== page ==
So commonly move layers closer to the frontend. However, these are costly, require special toolkits, require embedded systems knowledge and are much less portable.
Instead, take a split-functionality approach. Put a small, performance-critical part on the radio hardware, and a larger piece on the host for flexibility. Then develop an API for the core functions.
Building blocks are carrier sense, precision scheduling, backoff, fast-packet detection, dependent packet generation and fine-grained radio control. Believe this is a reasonable first “toolbox” for implementing high-performance MAC protocols. Talk about precision scheduling and fast-packet detection.
Precision scheduling. Do the scheduling on the host (for flexibility) and triggering on the hardware (for performance). Requires a lead time that varies based on the architecture.
Want to know how much precision we gain from this approach. Transmission error is approximately 1ms if triggering in the host. If in the kernel, this lowers to 35us. With split-functionality, this gives 125ns precision in scheduling.
Fast-packet detection. Goal is to detect packets accurately in the hardware, before they have been demodulated. The longer it takes to detect a data packet, the longer it will take to generate an ACK. Then demodulate only when necessary as this is CPU intensive. Uses a “matched filter”, which is an optimal linear filter for maximising the SNR. Try to detect framing bits, which are transformed into a discrete waveform. This is used as the known signal, and is cross-correlated with the incoming signal. If the correlation exceeds some score, trigger a response, or other action.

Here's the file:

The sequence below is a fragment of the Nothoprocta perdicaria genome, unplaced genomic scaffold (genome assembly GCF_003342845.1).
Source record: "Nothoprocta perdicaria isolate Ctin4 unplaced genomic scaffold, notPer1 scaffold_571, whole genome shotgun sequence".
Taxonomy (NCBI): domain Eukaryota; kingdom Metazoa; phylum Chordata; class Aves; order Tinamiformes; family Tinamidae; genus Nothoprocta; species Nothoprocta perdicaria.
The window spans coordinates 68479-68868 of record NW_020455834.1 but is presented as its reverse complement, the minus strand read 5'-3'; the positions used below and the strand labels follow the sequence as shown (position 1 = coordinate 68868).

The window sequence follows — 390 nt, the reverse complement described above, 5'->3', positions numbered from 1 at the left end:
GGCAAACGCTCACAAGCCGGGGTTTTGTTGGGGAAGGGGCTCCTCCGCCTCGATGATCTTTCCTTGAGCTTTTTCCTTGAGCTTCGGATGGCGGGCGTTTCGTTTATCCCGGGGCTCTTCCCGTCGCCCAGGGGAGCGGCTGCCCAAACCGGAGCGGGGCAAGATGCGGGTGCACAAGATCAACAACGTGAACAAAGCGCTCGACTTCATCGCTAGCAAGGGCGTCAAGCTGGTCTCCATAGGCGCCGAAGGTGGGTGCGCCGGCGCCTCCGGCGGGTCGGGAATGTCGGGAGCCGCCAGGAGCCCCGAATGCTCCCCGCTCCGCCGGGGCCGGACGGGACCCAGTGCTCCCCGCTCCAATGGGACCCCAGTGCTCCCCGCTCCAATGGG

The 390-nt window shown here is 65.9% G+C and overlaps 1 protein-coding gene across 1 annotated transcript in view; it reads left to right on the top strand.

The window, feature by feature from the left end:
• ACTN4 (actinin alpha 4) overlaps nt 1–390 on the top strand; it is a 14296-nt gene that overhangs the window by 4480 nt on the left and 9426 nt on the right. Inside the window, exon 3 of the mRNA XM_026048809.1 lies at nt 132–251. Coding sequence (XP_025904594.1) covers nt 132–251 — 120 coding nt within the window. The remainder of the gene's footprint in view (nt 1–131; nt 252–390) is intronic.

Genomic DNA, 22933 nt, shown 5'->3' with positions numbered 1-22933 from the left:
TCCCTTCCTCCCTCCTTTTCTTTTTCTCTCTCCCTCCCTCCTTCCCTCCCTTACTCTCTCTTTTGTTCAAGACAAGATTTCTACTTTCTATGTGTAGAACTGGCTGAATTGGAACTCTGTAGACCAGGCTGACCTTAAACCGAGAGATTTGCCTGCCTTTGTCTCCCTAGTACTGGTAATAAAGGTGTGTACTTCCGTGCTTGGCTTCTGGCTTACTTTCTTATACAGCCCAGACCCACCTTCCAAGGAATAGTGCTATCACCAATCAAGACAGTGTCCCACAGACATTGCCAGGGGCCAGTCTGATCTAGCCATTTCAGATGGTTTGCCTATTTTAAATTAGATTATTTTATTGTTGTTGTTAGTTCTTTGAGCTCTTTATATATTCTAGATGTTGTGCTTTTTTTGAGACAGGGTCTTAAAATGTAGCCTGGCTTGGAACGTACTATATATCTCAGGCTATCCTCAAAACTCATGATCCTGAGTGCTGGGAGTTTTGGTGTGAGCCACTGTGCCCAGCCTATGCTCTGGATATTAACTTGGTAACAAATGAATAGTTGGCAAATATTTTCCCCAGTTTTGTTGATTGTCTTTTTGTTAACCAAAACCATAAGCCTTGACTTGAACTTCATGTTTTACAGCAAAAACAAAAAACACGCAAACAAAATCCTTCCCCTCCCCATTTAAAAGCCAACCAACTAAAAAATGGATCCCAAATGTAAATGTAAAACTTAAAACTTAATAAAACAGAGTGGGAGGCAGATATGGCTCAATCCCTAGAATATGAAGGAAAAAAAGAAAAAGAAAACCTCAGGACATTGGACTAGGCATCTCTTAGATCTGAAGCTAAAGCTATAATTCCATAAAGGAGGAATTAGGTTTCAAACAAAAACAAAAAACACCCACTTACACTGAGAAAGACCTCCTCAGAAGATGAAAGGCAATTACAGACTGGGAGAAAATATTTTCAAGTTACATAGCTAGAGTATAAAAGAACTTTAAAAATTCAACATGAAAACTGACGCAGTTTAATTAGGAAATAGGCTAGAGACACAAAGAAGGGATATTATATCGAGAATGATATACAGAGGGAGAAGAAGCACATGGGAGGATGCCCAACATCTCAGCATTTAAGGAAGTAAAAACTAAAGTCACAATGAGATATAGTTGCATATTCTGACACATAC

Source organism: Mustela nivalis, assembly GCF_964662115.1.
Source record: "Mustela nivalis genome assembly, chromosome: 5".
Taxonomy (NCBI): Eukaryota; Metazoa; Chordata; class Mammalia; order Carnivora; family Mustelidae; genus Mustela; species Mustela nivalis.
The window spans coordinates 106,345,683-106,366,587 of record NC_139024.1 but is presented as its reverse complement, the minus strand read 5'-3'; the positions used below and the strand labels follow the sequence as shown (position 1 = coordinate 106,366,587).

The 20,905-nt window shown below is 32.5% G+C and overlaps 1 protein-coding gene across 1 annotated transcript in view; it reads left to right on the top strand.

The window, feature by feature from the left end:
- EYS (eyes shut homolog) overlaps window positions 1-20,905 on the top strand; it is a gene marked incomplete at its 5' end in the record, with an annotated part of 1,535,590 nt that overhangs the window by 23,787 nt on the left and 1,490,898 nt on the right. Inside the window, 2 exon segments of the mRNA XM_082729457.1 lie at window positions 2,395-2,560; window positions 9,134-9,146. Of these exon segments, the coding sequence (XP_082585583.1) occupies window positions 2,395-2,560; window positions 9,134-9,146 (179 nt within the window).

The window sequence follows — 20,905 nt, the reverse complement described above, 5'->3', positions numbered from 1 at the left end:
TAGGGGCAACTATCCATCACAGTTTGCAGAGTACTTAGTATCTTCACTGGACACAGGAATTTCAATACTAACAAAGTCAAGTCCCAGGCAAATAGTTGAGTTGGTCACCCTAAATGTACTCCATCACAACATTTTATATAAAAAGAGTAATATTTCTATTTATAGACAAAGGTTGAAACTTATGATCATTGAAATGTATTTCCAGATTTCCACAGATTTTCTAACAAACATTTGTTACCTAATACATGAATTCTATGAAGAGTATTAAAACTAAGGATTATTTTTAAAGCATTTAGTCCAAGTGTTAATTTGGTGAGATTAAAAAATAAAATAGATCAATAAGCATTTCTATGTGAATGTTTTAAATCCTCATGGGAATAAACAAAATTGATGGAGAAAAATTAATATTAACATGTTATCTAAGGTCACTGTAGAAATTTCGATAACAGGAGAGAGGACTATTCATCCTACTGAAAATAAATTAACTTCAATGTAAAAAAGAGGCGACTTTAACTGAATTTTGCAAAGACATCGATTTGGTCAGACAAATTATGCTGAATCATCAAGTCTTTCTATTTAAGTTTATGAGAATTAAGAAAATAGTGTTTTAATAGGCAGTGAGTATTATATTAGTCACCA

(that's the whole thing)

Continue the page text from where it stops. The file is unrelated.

Simulation of detecting 1000 data packets destined to the host in varying noise. The matched filter achieves better noise tolerance than the full decoder (in the simulator). In real life, achieves 100% accuracy detecting frames, and <0.5% false positives.
Other mechanisms in the toolbox are detailed in the paper.
Implemented on GNU Radio and USRP. Implemented two popular MAC protocols (802.11-like and Bluetooth-like).
CSMA 802.11-like protocol uses carrier sense, backoff, fast-packet recognition and dependent packets. Cannot interoperate with real 802.11 because of bandwidth limitations. Target bitrate is 500Kbps, and uses the 2.485GHz band to avoid 802.11 interference. Achieves 2x throughput of the host-based “extreme” approach for 1MB-size file transfers.
TDMA Bluetooth-like protocol. Piconet of master and slaves, with 650us slot size. Bluetooth-like because USRP cannot frequency hop at a high enough rate to interoperate with Bluetooth. Again, target rate of 500Kbps, performing ten 100KB file transfers, and vary the number of slaves. Achieves 4x the average throughput of the host-based approach, using a much short guard time.